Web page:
Not to brag too much, but our team made the score deadline, and I'll humbly say our scores were visually quite excellent. Mr. Masur received them a few days before the rehearsal and was very happy with them. I remember they were even mentioned in a NY Times interview about the work with him and the composer where he said, “the score is very clear,” or something to that effect. (I'm sure he was talking about what the composer wrote, but we took it as a compliment.) The tension over the tardiness of the manuscript seemed to have defused now that he had half of the movements in his hands, could see what the composer had written, and saw the quality of our work. Typically orchestra librarians will get copies of the parts to the musicians well ahead of the first rehearsal for practice at home, but as the parts were being emailed from London the day before the rehearsal (and some morning of the rehearsal), and they still needed to be printed and bound, this was not feasible in this case. The musicians would just have to sightread at the first rehearsal.

A representative from our NYC team would be at all rehearsals to take note of all changes, errata, etc., that needed to be incorporated into the files while the rest of us were still cranking away on the remaining 6 movements. It turned out that the London based team had used this "Durand house style" of cues for all the parts, where the notes were slightly smaller, but the stems not flipped and no full size rests added. Since the musicians of the NY Phil were sightreading new music and this cueing style was not the typical one they were familiar with, they were playing lines that they should not have been playing, missing entrances as they weren't distinguishing them from cues, etc. The musicians all began to complain and blamed the cues. In turn, both Mr. Masur and the composer were absolutely furious and blamed the copyists. As they didn't know all the details about how the project manager had farmed the parts out to London to save money, the only copyist at the rehearsal was the guy from our team, who had to bear the brunt of their fury even though we had nothing to do with the parts and cueing style.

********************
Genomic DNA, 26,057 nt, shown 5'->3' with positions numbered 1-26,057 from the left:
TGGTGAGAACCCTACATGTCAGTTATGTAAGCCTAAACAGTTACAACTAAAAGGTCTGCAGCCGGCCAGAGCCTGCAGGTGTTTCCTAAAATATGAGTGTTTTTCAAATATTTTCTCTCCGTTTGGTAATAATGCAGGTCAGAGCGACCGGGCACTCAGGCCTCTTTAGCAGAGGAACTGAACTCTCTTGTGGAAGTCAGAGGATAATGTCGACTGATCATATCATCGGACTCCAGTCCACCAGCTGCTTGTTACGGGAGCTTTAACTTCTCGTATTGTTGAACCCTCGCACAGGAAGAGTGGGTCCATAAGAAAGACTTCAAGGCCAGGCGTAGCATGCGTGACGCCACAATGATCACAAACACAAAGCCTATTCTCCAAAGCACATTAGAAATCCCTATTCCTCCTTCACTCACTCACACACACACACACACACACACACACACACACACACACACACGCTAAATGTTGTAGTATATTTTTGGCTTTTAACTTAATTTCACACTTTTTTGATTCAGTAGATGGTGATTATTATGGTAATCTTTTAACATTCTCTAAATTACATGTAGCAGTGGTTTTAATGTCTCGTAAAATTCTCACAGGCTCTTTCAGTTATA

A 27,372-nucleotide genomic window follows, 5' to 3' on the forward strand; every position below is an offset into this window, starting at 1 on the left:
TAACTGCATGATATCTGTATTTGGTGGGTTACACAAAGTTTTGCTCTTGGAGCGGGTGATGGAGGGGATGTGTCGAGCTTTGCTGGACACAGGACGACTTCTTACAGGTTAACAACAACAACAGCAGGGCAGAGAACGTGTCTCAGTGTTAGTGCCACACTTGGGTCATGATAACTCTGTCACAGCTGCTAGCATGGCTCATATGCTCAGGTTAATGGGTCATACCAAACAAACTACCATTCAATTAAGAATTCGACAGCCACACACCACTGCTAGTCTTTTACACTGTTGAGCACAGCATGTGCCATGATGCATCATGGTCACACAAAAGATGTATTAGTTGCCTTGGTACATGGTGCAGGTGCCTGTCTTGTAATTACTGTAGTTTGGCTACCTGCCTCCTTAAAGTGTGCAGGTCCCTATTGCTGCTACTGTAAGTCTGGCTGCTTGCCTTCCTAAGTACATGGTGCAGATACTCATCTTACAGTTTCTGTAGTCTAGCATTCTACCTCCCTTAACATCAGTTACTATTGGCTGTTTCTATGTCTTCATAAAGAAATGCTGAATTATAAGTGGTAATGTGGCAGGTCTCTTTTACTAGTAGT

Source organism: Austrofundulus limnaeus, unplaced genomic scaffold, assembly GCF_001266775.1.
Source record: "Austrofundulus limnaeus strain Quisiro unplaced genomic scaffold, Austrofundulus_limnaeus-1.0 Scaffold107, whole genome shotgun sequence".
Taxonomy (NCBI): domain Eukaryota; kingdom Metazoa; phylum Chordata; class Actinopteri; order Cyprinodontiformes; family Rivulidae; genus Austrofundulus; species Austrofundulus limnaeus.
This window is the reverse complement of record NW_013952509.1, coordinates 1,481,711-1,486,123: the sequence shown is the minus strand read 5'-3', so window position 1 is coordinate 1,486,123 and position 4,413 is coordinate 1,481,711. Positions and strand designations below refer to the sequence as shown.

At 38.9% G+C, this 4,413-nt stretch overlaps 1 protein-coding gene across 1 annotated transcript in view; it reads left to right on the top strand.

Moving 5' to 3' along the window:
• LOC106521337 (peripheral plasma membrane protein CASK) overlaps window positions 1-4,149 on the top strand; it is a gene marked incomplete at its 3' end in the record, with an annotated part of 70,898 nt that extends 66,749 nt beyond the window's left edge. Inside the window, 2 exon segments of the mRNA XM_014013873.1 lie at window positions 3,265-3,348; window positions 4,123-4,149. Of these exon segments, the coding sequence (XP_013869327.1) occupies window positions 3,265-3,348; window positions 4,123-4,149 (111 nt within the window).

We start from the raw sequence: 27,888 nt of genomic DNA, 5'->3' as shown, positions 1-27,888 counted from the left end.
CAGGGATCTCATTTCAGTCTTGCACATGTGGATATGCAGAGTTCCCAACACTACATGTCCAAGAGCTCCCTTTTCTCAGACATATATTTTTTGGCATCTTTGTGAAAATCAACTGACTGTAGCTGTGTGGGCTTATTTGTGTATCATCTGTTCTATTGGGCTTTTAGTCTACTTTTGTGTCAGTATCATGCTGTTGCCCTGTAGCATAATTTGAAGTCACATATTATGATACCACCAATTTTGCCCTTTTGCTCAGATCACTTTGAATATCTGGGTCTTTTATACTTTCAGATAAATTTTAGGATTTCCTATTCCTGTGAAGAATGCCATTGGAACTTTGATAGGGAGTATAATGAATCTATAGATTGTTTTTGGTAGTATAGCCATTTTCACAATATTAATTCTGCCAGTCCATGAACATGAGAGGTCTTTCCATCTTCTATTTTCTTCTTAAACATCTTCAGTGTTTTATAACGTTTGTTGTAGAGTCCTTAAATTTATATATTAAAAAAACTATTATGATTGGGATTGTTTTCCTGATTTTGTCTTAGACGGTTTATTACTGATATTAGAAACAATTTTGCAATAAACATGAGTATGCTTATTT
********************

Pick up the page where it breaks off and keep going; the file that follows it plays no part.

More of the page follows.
Mr. Masur cancelled the rest of the rehearsal and ordered the cues in the parts corrected by the following morning. The composer was seriously pissed off at everyone involved as he was operating on no sleep and was embarrassed that his music sounded so poorly at the rehearsal. After the initial catastrophic rehearsal, Mr. Masur had now again lost confidence in the project and was back on the brink of cancelling the entire concert.

The London team changed their part cues to the more familiar style, the composer finished the remaining 6 movements (although he was still writing the day before the performance), we engraved all the scores and the concert went as planned. The work was recorded by another well-known orchestra and is still available as a 2-CD set. There were many other screw-ups along the way with this job though, including the composer's project manager wasting time MIDIfying scores, his failing to have an adequate file naming system that reflected current versions and sending the wrong files to London for part extraction, etc. There were haggles over the final bill, even though the woman running the job on our end did everything as well as could possibly be expected under the insane circumstances. The majority of the bill overage was mostly due to the project manager failing to adequately estimate costs, and the composer's tardiness with the manuscript.

Obviously there were plenty of other underlying tensions involved at the first rehearsal, but the "Durand house style" of cueing really did almost derail the entire project. New orchestral music is almost never adequately rehearsed (as it is unfamiliar to the audience anyway), so cues are fairly important for the best reading. From this experience, and my own experience as someone who performs and often sightreads new music several times a week, I strongly dislike that style of cueing. It not only isn't always helpful, but it also can actively cause performance mistakes.
[/spoiler]

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tisimst
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Re: UE Product design Standards

Post by tisimst » 18 Jul 2016, 16:37

Fred G. Unn wrote:I know of an instance appox. 15 years ago where this "Durand house style" for cues single-handedly brought a NY Phil rehearsal to a screeching halt, where a colleague of mine was then chewed out in front of the entire orchestra by both Kurt Masur and a Pulitzer prize winning composer, before Mr. Masur cancelled the rest of the rehearsal and ordered the cues corrected by the following day.

EDIT: I guess spoiler tagging isn't supported on this forum. OCTO, is that possible to add that feature? I'm sure most people aren't interested in this long-winded story and it has little to do with the original post in this thread.

Spoiler tagging very long story below.
...